November 19, 2010 § 2 Comments
When I was young, I wanted to be a cowboy. I pictured myself riding my horse over miles and miles of pasture land, branding cattle, and fixing fences. When my family moved to Illinois, that dream became a reality. I started working with a friend who was a real cowboy. Life was bliss.
Time passed, and I decided I’d rather be a pastor. I wanted to move to Chicago and minister to the folks living the tough life of the hood. I pictured myself facing dangers untold while sharing the gospel with gangsters.
That dream didn’t last very long. I soon wanted to become a firefighter. I loved the hours they worked – 24 on, 48 off. It would be great to raise a family working those hours! I also had the idea of holding Bible studies for my buddies.
After a couple months, my dreams of being a firefighter were replaced with what I thought was a calling to the mission field. I wanted to go to Kenya to preach the gospel to the Massai. I pictured myself raising goats to support myself and to blend in with society (as much as I could, being a white man). This dream lasted the longest of them all, but it was replaced too.
In early 2009, I started taking pictures with Chad’s Pentax camera. The pics weren’t all that great, but my interest was sparked. A couple months later I was given a Nikon D40. It didn’t take me long to figure out the controls, and I started learning how to take decent pictures. Pretty soon I was thinking the same thing many other kids my age think – digital photography is cheap and cool, so I’ll try turning it into a career!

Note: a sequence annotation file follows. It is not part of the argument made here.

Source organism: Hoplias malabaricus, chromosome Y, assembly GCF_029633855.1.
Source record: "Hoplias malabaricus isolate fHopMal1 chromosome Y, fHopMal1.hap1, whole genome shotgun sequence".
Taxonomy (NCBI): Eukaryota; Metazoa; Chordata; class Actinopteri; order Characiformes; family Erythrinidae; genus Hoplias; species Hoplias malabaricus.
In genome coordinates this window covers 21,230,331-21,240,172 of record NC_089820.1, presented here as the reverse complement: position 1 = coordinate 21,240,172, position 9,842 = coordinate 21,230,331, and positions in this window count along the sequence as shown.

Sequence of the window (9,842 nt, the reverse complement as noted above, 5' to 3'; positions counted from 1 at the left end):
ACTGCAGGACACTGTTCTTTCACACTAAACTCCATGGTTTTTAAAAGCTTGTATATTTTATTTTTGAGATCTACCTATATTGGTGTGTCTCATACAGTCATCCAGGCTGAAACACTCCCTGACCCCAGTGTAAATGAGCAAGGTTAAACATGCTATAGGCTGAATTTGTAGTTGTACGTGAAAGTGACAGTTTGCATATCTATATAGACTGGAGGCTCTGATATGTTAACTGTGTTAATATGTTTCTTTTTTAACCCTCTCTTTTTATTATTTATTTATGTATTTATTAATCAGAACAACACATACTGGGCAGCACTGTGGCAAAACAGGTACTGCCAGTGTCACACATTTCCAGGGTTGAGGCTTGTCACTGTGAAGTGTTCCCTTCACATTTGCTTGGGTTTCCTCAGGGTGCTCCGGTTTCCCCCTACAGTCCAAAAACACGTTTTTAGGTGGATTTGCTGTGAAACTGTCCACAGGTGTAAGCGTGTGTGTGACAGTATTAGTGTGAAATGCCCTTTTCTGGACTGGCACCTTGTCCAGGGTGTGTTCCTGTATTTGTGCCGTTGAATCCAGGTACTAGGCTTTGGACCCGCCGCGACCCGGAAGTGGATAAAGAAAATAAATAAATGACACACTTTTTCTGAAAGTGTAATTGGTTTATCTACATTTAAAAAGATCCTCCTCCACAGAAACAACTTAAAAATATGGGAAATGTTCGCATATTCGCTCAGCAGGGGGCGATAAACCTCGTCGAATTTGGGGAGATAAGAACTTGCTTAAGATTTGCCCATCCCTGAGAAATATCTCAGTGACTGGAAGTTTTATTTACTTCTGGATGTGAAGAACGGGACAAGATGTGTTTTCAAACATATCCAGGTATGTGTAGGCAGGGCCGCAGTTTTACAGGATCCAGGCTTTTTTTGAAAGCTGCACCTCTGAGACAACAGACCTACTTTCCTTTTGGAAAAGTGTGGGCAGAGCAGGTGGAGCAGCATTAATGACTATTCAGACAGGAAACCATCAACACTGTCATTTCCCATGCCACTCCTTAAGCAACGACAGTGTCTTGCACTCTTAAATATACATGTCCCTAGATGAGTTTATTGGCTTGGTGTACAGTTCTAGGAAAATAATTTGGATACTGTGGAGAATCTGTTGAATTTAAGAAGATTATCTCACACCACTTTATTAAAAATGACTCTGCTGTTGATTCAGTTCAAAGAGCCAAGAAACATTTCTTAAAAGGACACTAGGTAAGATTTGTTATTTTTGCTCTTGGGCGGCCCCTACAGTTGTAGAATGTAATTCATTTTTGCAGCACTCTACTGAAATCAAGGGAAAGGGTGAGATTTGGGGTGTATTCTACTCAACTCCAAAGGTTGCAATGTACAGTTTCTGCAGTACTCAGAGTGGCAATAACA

I worked hard to turn the idea of having a photography business into a reality. I started reading books and blog posts on producing astounding portraits, getting customers, and running a photography business. I never knew there was so much that went into doing photography – much more than just pointing and shooting. The more I learned about the guts of marketing, the less I liked it.
I’ve now come to the point where my dream of running a photography business may be about to die. I still love photography and I definitely want to keep it up, but I’m not so sure that I want to turn it into a career. If I can work for a photographer, that would be different. I don’t want to do it by myself, though.
So what do I want to do for a career? I don’t exactly know yet. Photography isn’t out of the question, but I’m considering other options. We’ll see what happens.